Coordination Theory

Our research in Coordination Theory has explored two paths:

Constraint-Directed Coordination: This research views coordination among agents as occuring as the result of the communication of constraints and related information such as relaxations, utitlities, etc. Constraints express both needs and limitations. Our earliest work explored the communication of constraints in a resource re-allocation problem (Sathi, A., and Fox, M.S., (1989), “Constraint-Directed Negotiation of Resource Re-Allocations”, Distributed Artificial Intelligence II, M. Huhns, (Ed.), Los Altos CA: Morgan Kaufmann Pub., pp. 163-193.), and a distributed factory scheduling problem (Sycara, K., Roth, S., Sadeh, N., and Fox, M.S., (1991), “Distributed Constrained Heuristic Search“, IEEE Transactions on Systems, Man and Cybernetics, Vol. 21, No. 6, pp. 1446-1461.)A later work explored how a mediation agent would approach the relaxation of constraints in order to achieve a more satisfactory global result (Beck, J.C. (1994) “A Schema for Constraint Relaxation with Instantiations for Partial Constraint Satisfaction and Schedule Optimization” Master’s Thesis, University of Toronto.)

Coordination Languages: As the basic component of our Agent Building Shell Research, we developed the COOL language for expressing coordination in a distributed agent environment, it allows programmers to build multiagent applications by defining:

  • Distributed execution environments that manage the execution of agents.
  • The agents themselves, together with their behavior and interaction patterns.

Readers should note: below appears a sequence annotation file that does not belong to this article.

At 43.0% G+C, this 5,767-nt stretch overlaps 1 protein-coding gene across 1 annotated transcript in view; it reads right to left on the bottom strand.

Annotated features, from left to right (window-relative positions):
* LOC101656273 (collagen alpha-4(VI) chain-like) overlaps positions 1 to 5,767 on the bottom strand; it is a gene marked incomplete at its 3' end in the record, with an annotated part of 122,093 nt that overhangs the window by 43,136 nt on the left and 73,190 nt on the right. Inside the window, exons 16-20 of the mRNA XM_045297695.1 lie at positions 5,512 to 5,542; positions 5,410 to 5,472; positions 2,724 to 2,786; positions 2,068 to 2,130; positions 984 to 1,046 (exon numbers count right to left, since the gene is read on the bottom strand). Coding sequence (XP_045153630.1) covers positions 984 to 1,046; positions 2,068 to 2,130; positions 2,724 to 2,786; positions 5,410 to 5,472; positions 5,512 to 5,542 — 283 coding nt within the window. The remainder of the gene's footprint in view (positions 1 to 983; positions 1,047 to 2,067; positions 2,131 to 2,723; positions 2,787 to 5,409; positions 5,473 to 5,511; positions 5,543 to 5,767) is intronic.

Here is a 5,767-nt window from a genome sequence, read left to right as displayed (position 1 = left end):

• The communication language used by agents (a form of KQML).
  • Specifications of agent interaction by means of conversation plans and conversation rules. Conversation plans are specifications of how agents act, react and interact in specific situations. A conversation plan consists of states and transitions. Transitions are expressed by several types of conversation rules. A conversation rule specifies patterns of received messages that may trigger it as well as patterns of messages that will be transmitted in response by the agent. Conversation rules also specify the local decision making and action taken by agents. In particular, this includes the use of legacy software the agent has access to.

Online Resources

User’s Guide to the Coordination Language


Applications, Source code, Screens

Simplest example: the nqueens problem.
Source codetrace of exchanged messages

The coordination knowledge acquisition process. Screen dumps illustrating various interfaces.
Main knowledge acquisition interface for conversation rules
conversation plan editorKQML messaging interface